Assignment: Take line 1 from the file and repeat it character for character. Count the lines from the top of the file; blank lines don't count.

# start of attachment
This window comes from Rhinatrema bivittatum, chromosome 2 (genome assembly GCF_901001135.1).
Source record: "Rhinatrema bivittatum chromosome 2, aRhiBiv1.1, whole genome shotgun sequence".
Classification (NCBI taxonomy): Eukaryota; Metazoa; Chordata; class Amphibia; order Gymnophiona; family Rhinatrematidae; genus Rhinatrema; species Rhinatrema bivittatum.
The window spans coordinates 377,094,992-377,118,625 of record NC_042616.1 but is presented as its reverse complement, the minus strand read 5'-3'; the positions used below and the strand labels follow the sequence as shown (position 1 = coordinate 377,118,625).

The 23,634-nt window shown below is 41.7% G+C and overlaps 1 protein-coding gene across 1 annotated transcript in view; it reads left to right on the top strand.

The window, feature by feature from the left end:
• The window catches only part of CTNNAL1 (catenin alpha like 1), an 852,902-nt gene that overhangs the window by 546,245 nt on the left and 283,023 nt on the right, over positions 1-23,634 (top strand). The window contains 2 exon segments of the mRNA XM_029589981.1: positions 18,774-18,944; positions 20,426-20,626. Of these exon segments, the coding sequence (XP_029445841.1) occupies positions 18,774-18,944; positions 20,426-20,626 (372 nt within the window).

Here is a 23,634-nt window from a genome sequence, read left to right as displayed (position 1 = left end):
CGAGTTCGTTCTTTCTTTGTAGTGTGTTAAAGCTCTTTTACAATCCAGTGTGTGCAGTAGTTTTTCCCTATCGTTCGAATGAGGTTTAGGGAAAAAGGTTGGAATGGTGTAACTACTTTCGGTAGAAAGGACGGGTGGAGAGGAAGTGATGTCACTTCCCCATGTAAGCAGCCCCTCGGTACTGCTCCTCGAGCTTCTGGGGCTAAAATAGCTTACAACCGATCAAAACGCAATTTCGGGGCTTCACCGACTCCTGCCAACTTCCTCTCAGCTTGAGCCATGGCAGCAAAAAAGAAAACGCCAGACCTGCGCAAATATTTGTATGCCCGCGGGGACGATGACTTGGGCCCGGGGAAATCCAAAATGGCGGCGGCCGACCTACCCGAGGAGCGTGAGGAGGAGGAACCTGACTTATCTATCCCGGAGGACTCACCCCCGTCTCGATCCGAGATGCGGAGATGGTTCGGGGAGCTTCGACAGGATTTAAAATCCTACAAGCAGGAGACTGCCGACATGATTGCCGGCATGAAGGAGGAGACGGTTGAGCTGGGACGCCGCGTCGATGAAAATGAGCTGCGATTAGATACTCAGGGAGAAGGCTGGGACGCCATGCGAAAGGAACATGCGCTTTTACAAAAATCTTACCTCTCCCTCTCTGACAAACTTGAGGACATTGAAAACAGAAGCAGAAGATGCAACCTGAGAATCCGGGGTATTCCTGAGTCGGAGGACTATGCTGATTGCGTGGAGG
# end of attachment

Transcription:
This window comes from Rhinatrema bivittatum, chromosome 2 (genome assembly GCF_901001135.1).